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Bipartisan plan to regulate non-consensual ‘deep fakes’ goes before House committee

LANSING — Michigan lawmakers heard testimony Tuesday on a bipartisan plan to criminalize the dissemination of pornographic deep fake media, also known as intimate deep fakes.

Deep fakes are a type of media that use AI to impose a person’s face over another’s body, often created with the intent to pass that content off as genuine.

The legislation would establish criminal and civil penalties for distributing such media non-consensually. Fines could reach up to $100,000, with imprisonment up to one year for most offenses and up to three years for those profiting from deep fakes and other aggravating factors.

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“As artificial intelligence outpaces our legal framework, this initiative underscores our state’s commitment to protecting citizens from the repercussions of non consensual deepfake creation and distribution,” said Rep. Matthew Bierlein, R-Vassar.

Advocates say it’s important for lawmakers to get in front of the issue as rapid advancements in AI technology continue.

“This is a problem that’s here and now,” said Robert Weissman, president of Public Citizen. “It’s a problem that’s going to get worse as time goes forward and technology evolves.”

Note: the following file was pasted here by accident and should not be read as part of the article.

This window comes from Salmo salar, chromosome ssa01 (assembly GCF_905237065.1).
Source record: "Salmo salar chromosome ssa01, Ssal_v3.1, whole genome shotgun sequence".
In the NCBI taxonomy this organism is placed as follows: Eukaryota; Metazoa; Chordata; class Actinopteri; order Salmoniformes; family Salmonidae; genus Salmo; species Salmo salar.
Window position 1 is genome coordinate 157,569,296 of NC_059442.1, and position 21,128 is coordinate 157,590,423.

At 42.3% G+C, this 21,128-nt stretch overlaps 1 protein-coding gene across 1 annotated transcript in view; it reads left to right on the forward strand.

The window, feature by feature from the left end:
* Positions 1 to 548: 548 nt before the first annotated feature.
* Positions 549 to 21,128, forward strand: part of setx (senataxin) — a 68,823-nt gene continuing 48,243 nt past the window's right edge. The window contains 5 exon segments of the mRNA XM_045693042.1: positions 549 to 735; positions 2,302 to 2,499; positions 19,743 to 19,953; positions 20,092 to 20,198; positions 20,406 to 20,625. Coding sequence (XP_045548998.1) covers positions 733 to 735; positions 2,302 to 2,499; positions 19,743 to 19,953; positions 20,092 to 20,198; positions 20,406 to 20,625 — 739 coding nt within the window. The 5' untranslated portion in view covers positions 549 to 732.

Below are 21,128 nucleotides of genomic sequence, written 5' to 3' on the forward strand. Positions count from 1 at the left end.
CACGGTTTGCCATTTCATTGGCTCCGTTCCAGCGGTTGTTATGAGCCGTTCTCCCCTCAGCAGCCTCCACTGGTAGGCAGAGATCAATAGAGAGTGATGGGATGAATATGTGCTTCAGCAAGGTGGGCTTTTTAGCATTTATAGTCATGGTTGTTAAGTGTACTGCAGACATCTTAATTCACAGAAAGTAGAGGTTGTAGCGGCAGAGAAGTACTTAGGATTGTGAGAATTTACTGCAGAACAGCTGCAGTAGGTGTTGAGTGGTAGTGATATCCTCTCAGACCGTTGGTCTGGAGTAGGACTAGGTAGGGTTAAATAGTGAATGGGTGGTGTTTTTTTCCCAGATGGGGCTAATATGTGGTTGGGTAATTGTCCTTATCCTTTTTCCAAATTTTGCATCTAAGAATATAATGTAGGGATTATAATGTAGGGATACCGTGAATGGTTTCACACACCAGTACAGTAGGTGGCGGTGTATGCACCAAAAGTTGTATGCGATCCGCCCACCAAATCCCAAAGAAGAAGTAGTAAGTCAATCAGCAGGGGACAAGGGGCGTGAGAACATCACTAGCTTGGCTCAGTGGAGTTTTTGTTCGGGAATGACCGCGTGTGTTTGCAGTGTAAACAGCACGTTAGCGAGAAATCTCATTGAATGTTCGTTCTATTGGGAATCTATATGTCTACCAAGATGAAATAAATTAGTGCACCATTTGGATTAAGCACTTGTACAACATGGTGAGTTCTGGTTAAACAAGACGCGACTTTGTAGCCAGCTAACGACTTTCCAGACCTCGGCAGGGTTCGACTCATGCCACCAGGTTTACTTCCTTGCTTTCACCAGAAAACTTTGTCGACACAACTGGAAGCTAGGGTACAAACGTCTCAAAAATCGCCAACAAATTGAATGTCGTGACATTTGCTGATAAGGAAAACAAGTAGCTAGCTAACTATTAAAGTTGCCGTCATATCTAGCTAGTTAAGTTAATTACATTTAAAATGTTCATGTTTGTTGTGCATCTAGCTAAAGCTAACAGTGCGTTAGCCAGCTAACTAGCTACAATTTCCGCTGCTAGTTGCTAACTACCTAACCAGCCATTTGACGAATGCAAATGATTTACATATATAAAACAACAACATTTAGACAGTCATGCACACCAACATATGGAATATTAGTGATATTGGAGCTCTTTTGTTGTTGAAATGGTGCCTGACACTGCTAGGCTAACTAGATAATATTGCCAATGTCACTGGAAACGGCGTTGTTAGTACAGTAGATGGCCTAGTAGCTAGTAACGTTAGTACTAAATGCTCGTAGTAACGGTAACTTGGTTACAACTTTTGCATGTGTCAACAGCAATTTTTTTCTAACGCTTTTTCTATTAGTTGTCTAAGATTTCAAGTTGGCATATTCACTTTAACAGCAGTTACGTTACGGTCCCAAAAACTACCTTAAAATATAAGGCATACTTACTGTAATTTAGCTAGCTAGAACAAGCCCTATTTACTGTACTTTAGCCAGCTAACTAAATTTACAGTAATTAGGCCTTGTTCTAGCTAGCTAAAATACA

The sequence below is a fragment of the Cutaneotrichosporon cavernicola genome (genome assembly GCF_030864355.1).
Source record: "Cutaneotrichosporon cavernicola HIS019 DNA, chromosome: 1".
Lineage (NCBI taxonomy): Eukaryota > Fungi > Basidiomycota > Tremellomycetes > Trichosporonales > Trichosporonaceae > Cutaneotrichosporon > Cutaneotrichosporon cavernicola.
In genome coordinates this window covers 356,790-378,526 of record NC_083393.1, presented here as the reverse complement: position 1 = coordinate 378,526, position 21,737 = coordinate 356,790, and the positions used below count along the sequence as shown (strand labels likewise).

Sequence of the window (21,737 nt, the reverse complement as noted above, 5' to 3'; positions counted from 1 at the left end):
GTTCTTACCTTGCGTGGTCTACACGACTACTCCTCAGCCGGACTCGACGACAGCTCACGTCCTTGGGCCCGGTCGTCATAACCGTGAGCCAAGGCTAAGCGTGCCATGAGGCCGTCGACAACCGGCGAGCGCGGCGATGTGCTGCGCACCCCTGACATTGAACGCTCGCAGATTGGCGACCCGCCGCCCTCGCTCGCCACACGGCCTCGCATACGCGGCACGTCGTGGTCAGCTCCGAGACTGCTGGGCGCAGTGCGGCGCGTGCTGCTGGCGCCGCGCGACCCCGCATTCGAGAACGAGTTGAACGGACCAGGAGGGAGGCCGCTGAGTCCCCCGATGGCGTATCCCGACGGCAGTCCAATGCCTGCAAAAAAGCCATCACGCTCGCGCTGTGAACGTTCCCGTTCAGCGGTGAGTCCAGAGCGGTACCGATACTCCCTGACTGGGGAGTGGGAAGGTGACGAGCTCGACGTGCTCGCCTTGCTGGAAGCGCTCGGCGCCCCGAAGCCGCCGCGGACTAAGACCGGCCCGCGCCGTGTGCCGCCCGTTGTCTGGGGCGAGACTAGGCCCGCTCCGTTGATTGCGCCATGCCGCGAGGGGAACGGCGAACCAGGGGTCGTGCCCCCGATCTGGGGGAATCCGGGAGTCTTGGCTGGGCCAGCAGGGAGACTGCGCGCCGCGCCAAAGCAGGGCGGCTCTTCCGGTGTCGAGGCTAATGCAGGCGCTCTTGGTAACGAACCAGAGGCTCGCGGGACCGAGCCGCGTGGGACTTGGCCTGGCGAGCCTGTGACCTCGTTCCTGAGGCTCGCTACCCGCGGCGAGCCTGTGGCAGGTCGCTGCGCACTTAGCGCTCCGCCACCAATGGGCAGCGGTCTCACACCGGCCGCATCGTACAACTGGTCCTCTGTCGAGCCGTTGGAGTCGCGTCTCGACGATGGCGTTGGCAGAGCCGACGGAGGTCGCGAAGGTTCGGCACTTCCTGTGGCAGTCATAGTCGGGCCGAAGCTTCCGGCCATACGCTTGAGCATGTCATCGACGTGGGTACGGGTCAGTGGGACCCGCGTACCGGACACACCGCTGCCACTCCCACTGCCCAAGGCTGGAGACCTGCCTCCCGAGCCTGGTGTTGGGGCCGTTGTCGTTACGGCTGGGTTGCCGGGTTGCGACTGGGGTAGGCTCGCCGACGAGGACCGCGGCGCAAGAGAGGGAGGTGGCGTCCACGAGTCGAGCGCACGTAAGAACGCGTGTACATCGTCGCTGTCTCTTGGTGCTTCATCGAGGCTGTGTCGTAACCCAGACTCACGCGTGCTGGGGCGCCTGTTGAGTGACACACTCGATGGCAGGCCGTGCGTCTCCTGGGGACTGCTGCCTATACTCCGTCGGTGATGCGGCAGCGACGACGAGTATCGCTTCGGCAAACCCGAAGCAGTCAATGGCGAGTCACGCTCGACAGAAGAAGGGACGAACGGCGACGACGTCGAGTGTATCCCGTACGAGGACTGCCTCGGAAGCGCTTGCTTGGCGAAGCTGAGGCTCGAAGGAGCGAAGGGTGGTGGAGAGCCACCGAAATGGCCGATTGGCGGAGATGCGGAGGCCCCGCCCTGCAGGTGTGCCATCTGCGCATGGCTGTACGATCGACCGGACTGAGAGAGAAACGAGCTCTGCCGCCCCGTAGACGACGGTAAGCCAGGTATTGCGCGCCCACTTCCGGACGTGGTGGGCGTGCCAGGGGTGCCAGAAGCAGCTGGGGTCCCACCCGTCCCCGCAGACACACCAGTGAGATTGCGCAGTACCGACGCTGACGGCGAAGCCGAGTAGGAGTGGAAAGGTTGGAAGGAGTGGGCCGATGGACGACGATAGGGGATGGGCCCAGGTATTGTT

New York and Texas have passed similar laws in recent years, along with half a dozen other states.

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The proposals come after Michigan became one of the first states to regulate AI use in political advertising last year.

The legislation in its current form would only criminalize the spreading of non-consensual intimate deep fakes, though the bill sponsors said substitutions would be considered to restrict the creation of such images.

Weissman says that tech companies likely weren’t up for the challenge presented by widely accessible deepfake technology.

“We can ask platforms and others to prevent dissemination — they should do and should be legally required to do everything they possibly can,” he said. “But it’s for sure that that’s not going to be enough. So we do need to have legal prohibitions both in the civil and criminal law.”

The plan has support from Democratic and Republican lawmakers. The bill was not advanced out of the House Criminal Justice committee but could be moved forward in the coming weeks.

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